2.     “In determining whether to grant a rule to show cause in prohibition when a court is not acting in excess of its jurisdiction, this Court will look to the adequacy of other available remedies such as appeal and to the over-all economy of effort and money among litigants, lawyers and courts; however, this Court will use prohibition in this discretionary way to correct only substantial, clear-cut, legal errors plainly in contravention of a clear statutory, constitutional, or common law mandate which may be resolved independently of any disputed facts and only in cases where there is a high probability that the trial will be completely reversed if the error is not corrected in advance.” Syllabus Point 1, Hinkle v. Black, 164 W.Va. 112, 262 S.E.2d 744 (1979) .


        3.     “W.Va.Const., art. 8 § 1, W.Va.Const., art. 8 § 3, and W.Va.Const., art. 8 § 6 when read together provide an orderly and exclusive system by which errors of circuit courts may be corrected only by the West Virginia Supreme Court of Appeals and not by other circuit courts. One circuit court may not directly or indirectly interfere with the orders of another circuit court unless specifically provided by statute or civil rule regardless of how erroneous such orders may be.” Syllabus Point 2, State ex rel. Shamblin v. Dostert, 163 W.Va. 361 , 255 S.E.2d 911 (1979).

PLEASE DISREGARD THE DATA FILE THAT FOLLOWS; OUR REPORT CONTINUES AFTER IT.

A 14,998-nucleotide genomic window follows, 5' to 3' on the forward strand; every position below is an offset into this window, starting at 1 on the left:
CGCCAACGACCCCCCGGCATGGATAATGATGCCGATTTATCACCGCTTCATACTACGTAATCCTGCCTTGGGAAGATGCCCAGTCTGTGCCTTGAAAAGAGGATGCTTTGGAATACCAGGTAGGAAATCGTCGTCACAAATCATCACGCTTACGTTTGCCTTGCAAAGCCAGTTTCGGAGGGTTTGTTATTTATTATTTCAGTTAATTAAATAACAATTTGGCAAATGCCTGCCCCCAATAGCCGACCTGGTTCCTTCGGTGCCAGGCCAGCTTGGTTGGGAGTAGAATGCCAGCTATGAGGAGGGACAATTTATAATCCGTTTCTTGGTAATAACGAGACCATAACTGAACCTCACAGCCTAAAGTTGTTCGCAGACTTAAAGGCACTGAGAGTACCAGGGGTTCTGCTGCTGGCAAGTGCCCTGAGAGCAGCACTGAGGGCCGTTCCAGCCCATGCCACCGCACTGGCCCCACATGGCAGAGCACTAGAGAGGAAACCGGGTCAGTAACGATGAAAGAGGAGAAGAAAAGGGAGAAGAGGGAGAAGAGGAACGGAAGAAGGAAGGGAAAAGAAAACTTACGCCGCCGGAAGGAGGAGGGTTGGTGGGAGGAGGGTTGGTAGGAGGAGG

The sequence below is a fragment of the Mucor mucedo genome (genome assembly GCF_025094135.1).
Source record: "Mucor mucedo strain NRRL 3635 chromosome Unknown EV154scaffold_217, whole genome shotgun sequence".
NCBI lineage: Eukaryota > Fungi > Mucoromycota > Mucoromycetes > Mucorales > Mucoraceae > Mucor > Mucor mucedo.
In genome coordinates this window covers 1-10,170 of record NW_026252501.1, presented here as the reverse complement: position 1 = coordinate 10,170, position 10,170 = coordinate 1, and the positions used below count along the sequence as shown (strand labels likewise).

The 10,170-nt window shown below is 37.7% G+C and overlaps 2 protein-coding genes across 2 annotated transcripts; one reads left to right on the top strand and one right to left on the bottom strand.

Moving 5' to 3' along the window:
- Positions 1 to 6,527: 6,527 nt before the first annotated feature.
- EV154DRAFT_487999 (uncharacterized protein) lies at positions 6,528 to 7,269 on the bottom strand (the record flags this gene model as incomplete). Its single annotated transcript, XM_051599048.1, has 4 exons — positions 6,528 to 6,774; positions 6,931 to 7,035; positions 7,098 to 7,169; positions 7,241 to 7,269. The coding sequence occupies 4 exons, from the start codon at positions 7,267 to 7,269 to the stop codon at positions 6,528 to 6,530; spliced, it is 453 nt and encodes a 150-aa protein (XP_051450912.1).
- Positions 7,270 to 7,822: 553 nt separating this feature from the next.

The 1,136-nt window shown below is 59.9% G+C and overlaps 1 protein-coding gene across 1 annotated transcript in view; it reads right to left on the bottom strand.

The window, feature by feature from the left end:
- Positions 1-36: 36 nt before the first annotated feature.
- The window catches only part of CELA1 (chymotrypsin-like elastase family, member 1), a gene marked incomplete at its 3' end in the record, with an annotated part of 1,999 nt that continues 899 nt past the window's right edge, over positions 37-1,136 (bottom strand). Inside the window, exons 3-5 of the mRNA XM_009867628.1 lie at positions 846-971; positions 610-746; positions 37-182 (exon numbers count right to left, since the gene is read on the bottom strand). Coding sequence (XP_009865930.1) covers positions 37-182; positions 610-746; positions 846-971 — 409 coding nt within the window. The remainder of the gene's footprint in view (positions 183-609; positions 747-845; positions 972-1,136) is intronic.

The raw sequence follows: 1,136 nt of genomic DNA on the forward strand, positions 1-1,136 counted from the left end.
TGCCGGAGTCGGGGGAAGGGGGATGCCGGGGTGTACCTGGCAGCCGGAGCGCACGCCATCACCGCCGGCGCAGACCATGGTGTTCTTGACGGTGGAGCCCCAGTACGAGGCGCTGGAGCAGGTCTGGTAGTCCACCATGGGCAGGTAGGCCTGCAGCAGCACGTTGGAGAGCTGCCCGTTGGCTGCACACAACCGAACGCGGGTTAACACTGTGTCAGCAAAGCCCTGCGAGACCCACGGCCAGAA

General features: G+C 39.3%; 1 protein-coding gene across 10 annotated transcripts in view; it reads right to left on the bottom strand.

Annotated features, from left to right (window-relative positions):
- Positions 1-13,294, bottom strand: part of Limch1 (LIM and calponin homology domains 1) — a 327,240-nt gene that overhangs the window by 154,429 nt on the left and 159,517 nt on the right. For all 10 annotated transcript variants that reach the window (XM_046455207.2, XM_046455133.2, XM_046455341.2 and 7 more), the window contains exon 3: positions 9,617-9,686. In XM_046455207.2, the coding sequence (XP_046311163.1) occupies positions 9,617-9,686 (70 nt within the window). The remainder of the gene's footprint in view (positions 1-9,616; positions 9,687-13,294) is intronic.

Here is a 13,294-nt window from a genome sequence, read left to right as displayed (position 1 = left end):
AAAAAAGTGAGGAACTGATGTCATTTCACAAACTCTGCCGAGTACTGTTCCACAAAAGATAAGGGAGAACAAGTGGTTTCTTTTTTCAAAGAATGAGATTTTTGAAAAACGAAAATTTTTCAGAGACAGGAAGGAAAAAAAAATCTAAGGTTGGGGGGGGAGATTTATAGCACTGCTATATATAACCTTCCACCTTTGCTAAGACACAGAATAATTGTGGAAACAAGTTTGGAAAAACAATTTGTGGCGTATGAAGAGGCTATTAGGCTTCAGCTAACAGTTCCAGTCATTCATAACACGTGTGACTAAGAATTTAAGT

Per Curiam:

        This proceeding involves a writ of prohibition under the original jurisdiction of this Court. The underlying matter encompasses a dispute with attorney's fees and expenses between an attorney and her former law firm. The Petitioner, Bell & Bands, PLLC (hereinafter Bands), seeks a writ of prohibition to prohibit the enforcement of the Honorable Judge Tod J. Kaufman's order quashing an attorney's fee lien filed by Bands. The Petitioner also asks that we stay distribution of the proceeds of settlement of a personal injury suit to Respondent, Lori Simpson Davis and Davis Law Firm (hereinafter “Davis”). Based upon the parties' briefs and arguments in this proceeding as well as the pertinent authorities, the writ is hereby denied.

I.
 
FACTUAL AND PROCEDURAL HISTORY